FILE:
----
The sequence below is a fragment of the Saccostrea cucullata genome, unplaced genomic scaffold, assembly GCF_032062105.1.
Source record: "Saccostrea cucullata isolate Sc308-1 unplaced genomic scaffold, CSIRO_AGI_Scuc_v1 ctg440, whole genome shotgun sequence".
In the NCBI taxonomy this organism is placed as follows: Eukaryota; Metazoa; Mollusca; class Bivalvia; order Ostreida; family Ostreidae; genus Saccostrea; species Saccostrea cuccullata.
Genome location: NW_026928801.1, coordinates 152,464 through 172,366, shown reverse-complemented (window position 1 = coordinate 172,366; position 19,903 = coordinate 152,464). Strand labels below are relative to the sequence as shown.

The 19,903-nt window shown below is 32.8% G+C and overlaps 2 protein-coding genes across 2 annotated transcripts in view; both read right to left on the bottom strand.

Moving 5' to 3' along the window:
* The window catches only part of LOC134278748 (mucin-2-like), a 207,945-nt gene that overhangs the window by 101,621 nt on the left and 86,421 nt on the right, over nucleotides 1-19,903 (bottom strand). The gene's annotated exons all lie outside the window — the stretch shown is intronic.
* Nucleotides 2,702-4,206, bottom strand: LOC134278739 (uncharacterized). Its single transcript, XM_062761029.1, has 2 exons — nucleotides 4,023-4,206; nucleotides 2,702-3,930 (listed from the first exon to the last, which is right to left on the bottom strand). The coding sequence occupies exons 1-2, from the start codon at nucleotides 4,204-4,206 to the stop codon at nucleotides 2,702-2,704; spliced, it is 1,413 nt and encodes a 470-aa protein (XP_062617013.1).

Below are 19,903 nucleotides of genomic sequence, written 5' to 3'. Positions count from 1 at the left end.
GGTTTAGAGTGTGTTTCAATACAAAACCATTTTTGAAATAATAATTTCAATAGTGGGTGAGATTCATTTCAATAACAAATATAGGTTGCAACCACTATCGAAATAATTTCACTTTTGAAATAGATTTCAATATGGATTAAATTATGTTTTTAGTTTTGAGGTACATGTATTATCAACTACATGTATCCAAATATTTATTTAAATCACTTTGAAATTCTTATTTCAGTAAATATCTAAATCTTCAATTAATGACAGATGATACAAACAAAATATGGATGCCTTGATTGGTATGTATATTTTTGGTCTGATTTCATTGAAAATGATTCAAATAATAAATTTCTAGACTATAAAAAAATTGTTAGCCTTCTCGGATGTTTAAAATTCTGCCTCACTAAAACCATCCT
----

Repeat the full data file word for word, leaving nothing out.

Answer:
The sequence below is a fragment of the Saccostrea cucullata genome, unplaced genomic scaffold, assembly GCF_032062105.1.
Source record: "Saccostrea cucullata isolate Sc308-1 unplaced genomic scaffold, CSIRO_AGI_Scuc_v1 ctg440, whole genome shotgun sequence".
In the NCBI taxonomy this organism is placed as follows: Eukaryota; Metazoa; Mollusca; class Bivalvia; order Ostreida; family Ostreidae; genus Saccostrea; species Saccostrea cuccullata.
Genome location: NW_026928801.1, coordinates 152,464 through 172,366, shown reverse-complemented (window position 1 = coordinate 172,366; position 19,903 = coordinate 152,464). Strand labels below are relative to the sequence as shown.

The 19,903-nt window shown below is 32.8% G+C and overlaps 2 protein-coding genes across 2 annotated transcripts in view; both read right to left on the bottom strand.

Moving 5' to 3' along the window:
* The window catches only part of LOC134278748 (mucin-2-like), a 207,945-nt gene that overhangs the window by 101,621 nt on the left and 86,421 nt on the right, over nucleotides 1-19,903 (bottom strand). The gene's annotated exons all lie outside the window — the stretch shown is intronic.
* Nucleotides 2,702-4,206, bottom strand: LOC134278739 (uncharacterized). Its single transcript, XM_062761029.1, has 2 exons — nucleotides 4,023-4,206; nucleotides 2,702-3,930 (listed from the first exon to the last, which is right to left on the bottom strand). The coding sequence occupies exons 1-2, from the start codon at nucleotides 4,204-4,206 to the stop codon at nucleotides 2,702-2,704; spliced, it is 1,413 nt and encodes a 470-aa protein (XP_062617013.1).

Below are 19,903 nucleotides of genomic sequence, written 5' to 3'. Positions count from 1 at the left end.
GGTTTAGAGTGTGTTTCAATACAAAACCATTTTTGAAATAATAATTTCAATAGTGGGTGAGATTCATTTCAATAACAAATATAGGTTGCAACCACTATCGAAATAATTTCACTTTTGAAATAGATTTCAATATGGATTAAATTATGTTTTTAGTTTTGAGGTACATGTATTATCAACTACATGTATCCAAATATTTATTTAAATCACTTTGAAATTCTTATTTCAGTAAATATCTAAATCTTCAATTAATGACAGATGATACAAACAAAATATGGATGCCTTGATTGGTATGTATATTTTTGGTCTGATTTCATTGAAAATGATTCAAATAATAAATTTCTAGACTATAAAAAAATTGTTAGCCTTCTCGGATGTTTAAAATTCTGCCTCACTAAAACCATCCT